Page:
Why the world's biggest companies are investing in recycling

Two Steps Forward

Why the world's biggest companies are investing in recycling

Interest in recycling is looping back around.

That’s evident from the launch of the Closed Loop Fund, a budding $100 million effort by a group of large companies to invest in recycling infrastructure and, in the process, put more recycled materials into manufacturing supply chains. Along the way, it aims to give a boost to recycling in the United States at a time when rates are leveling off but the demand for recycled feedstocks is picking up.

Over the past few months, nine companies have invested between $5 million and $10 million each into the fund: Colgate Palmolive, Coca-Cola, Goldman Sachs, Johnson & Johnson, Keurig Green Mountain. PepsiCo and the PepsiCo Foundation, Procter & Gamble, Unilever and Walmart and the Walmart Foundation. More investors are expected to be announced in the next two months.

It was the last of those — Walmart — that played a key role in the fund's launch. In April 2013, the retail giant convened a supply-chain summit, with 30 recycling, consumer product and supply-chain experts, to discuss how to increase recycling in the United States. Nearly everyone cited systemic challenges with the same root cause: a lack of access to capital for cities and recycling firms to invest in the infrastructure needed to increase curbside recycling and materials processing, causing recycling rates to remain unacceptably low, according to Rob Kaplan, Walmart’s director of product sustainability. Out of that meeting came the idea of creating a fund with capital from vested interests, providing cities the financial means to build or expand recycling programs.

This is no philanthropic venture. Despite impressive gains in collecing recycled materials in the U.S. — recycling rates of municipal solid waste have more than doubled since 1990, from 16 percent to 34.5 percent in 2012, according to the most recent U.S. Environmental Protection Agency figures — a lot of valuable materials continue to be wasted. After steep increases in the early 1990s, recycling rates have slowed or leveled off in recent years. Moreover, those EPA rates are skewed by a handful of materials — notably, automotive batteries and tires, of which 96 percent and 44 percent are recycled, respectively, largely due to state regulations. That means the 34.5 percent overall figure overstates the recycling rates for aluminum, glass and plastic. 

That represents a massive business opportunity, according a 2012 report from As You Sow: nearly $11.5 billion of wasted packaging a year, a rich lode of potential manufacturing feedstocks, often at prices below their virgin counterparts and with reduced environmental impacts. More than 70 percent of that value is in plastics, which can be among the less profitable materials to collect and recycle.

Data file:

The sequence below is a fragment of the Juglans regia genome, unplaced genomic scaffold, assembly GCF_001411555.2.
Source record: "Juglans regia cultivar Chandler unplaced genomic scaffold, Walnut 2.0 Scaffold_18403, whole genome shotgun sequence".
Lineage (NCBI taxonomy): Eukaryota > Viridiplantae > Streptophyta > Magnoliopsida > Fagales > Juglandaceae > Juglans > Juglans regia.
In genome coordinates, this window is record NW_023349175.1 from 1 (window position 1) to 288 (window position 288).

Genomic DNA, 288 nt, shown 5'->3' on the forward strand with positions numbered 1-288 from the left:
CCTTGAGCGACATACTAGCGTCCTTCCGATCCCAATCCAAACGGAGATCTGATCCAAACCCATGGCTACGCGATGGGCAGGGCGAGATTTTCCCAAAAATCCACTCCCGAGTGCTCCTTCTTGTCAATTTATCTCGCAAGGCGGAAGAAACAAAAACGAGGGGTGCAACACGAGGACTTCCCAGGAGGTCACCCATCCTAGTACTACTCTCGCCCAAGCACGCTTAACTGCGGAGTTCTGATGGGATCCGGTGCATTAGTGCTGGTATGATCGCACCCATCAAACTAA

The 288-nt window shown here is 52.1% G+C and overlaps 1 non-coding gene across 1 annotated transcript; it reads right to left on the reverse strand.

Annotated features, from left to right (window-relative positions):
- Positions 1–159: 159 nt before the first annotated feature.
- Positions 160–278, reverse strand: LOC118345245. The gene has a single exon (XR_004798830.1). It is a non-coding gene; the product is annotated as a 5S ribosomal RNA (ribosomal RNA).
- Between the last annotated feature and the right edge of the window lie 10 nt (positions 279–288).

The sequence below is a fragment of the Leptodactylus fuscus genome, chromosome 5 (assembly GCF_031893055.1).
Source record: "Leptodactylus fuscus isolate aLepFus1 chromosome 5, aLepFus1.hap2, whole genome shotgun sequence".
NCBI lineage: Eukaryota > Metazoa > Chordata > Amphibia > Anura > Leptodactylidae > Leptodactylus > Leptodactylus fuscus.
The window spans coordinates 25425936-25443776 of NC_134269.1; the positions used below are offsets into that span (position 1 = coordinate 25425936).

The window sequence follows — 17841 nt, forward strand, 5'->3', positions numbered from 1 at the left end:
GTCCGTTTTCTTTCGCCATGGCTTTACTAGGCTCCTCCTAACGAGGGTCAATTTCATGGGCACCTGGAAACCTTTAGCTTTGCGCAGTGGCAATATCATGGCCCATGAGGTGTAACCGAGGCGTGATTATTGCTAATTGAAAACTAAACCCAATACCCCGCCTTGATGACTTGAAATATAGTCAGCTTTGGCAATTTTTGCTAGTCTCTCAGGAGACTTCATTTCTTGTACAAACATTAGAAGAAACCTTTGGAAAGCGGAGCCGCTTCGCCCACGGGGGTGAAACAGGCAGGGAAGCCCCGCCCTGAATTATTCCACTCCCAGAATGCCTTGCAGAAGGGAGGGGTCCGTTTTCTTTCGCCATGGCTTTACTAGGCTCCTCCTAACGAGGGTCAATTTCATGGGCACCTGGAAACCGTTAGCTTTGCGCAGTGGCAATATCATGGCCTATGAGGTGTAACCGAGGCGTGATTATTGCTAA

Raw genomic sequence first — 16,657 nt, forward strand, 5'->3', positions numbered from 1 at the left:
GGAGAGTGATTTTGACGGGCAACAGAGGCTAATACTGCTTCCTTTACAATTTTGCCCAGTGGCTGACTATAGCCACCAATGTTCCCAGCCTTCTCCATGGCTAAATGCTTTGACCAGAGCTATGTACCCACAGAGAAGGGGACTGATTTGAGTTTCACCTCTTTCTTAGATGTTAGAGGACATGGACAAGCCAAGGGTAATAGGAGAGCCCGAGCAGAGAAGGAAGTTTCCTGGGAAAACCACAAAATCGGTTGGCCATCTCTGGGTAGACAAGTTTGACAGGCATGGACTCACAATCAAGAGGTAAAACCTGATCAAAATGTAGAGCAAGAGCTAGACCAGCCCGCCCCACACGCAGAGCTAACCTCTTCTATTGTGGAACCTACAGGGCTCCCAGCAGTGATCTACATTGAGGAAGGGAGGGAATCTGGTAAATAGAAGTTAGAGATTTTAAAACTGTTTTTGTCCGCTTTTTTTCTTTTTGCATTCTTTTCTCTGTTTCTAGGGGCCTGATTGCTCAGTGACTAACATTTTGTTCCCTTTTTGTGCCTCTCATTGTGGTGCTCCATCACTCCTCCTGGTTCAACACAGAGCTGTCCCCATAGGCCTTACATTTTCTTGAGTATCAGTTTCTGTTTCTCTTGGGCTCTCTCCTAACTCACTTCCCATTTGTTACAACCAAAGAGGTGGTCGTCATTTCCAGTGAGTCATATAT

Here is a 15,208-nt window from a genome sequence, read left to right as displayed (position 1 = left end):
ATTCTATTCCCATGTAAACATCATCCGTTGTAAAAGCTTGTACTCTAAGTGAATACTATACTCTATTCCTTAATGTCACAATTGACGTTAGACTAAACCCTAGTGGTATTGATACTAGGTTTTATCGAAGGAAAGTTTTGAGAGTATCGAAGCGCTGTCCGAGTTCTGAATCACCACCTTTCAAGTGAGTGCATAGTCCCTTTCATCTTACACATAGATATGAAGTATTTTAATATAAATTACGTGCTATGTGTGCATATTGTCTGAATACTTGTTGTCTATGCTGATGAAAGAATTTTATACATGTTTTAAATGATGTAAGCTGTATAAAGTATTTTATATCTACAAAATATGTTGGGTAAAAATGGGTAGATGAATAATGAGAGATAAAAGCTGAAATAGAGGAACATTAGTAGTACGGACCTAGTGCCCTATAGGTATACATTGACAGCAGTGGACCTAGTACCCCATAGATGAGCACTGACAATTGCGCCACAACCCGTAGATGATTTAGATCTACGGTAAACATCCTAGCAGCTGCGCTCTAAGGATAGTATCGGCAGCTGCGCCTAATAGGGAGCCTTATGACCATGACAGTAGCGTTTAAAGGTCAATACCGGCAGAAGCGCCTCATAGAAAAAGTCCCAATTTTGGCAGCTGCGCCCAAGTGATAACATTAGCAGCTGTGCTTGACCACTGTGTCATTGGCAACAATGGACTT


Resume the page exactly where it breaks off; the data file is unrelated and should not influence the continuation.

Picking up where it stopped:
Still, according to As You Sow:

The firms that process metals, paper, electronics, rubber, plastic, glass and textiles generate 137,000 direct jobs and $32 billion in revenue. When suppliers and indirect impact are factored in, the industry supports nearly half a million jobs and generates a total of $90 billion annually in economic activity. A recent Container Recycling Institute study concluded that beverage container recycling creates more jobs than disposal and that jobs gained in recycling far outweigh jobs lost in extraction of virgin materials, landfilling, or domestic manufacturing. A 75 percent national recycling rate could add nearly 1.5 million new jobs in this industry by 2030, according to a recent report prepared for the Blue Green Alliance and a coalition of labor and environmental groups. The report said this level of recycling would also reduce CO2 emissions by 276 million metric tons by 2030 (equivalent to eliminating emissions from 72 coal-fired power plants), reduce conventional and toxic emissions that impact human and ecosystem health and generate a stronger economy by creating a broader employment base.

As part of Walmart’s pledge to eliminate 20 million metric tons of greenhouse gas emissions by the end of 2015, the company built a strategy to increase the amount of recycled content in plastic packaging and products. “Anytime we do that, we reduce greenhouse gases and save costs because it’s less expensive to re-refine plastics compared to extracting virgin petroleum from the ground,” says Kaplan. “However, there are inefficiencies in the system that don’t always allow those economics to work.”

Enter the Closed Loop Fund. It aims to provide municipalities with zero-interest loans and private firms engaged in public-private partnerships with below-market interest rates in order to spur investments in municipal recycling programs.